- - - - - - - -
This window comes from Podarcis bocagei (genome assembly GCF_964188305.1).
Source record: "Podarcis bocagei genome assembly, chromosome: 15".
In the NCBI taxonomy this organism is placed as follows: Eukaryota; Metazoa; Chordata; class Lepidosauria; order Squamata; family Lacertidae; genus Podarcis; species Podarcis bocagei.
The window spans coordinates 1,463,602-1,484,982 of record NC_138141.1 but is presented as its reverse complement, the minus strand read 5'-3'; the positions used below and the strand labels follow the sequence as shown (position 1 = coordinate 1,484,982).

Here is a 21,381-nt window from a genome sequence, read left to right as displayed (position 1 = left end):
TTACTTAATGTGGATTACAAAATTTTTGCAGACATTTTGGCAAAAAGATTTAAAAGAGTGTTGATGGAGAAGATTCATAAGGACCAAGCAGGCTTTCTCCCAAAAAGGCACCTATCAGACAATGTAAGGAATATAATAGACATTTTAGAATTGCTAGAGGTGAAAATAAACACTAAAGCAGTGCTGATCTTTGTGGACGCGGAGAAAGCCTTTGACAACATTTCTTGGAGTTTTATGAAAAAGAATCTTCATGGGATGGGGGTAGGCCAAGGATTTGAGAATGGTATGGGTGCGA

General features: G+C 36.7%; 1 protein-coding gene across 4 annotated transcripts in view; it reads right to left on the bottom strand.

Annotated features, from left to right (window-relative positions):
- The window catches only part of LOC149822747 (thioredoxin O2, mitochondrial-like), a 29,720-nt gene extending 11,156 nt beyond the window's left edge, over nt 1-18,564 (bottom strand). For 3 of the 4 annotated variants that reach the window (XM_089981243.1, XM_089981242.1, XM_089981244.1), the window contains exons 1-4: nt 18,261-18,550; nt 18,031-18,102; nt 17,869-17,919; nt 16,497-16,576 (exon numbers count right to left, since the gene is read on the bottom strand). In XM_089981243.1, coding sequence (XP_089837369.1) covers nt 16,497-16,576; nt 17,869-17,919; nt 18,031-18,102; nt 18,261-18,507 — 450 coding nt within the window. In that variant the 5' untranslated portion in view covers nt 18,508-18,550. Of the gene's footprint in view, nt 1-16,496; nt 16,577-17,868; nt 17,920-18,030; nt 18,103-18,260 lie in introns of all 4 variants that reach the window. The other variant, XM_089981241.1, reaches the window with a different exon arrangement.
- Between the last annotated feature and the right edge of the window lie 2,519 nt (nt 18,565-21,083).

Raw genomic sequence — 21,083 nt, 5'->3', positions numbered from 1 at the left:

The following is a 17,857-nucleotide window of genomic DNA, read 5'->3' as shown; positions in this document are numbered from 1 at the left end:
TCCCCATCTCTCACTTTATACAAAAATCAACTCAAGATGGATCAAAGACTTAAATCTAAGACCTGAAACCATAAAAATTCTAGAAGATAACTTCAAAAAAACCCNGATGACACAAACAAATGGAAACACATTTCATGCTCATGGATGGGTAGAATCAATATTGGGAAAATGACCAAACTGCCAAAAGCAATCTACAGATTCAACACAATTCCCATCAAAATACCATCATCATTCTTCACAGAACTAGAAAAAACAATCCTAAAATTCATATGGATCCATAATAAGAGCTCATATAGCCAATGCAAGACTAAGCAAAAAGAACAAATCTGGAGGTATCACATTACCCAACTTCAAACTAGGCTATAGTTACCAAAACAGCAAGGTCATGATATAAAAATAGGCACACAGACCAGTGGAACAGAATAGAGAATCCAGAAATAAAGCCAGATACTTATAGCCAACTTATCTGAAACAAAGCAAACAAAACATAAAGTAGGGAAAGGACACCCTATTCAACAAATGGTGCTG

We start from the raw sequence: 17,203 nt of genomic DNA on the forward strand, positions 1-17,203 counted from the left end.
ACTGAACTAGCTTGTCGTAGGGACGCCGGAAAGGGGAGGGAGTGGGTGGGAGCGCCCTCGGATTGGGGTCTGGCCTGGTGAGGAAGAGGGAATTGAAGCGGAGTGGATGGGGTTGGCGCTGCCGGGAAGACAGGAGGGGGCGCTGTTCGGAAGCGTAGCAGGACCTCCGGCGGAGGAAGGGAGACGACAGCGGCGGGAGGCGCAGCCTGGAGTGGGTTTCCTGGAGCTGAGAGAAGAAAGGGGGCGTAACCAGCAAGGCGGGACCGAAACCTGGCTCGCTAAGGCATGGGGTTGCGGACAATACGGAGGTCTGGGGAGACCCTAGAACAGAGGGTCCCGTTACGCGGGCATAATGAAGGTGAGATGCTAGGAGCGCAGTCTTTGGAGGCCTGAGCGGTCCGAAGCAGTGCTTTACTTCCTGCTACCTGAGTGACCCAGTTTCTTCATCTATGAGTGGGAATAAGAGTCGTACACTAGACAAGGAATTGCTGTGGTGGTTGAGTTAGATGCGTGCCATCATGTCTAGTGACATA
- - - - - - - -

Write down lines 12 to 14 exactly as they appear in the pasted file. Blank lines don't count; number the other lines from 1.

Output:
The following is a 17,857-nucleotide window of genomic DNA, read 5'->3' as shown; positions in this document are numbered from 1 at the left end:
TCCCCATCTCTCACTTTATACAAAAATCAACTCAAGATGGATCAAAGACTTAAATCTAAGACCTGAAACCATAAAAATTCTAGAAGATAACTTCAAAAAAACCCNGATGACACAAACAAATGGAAACACATTTCATGCTCATGGATGGGTAGAATCAATATTGGGAAAATGACCAAACTGCCAAAAGCAATCTACAGATTCAACACAATTCCCATCAAAATACCATCATCATTCTTCACAGAACTAGAAAAAACAATCCTAAAATTCATATGGATCCATAATAAGAGCTCATATAGCCAATGCAAGACTAAGCAAAAAGAACAAATCTGGAGGTATCACATTACCCAACTTCAAACTAGGCTATAGTTACCAAAACAGCAAGGTCATGATATAAAAATAGGCACACAGACCAGTGGAACAGAATAGAGAATCCAGAAATAAAGCCAGATACTTATAGCCAACTTATCTGAAACAAAGCAAACAAAACATAAAGTAGGGAAAGGACACCCTATTCAACAAATGGTGCTG

We start from the raw sequence: 17,203 nt of genomic DNA on the forward strand, positions 1-17,203 counted from the left end.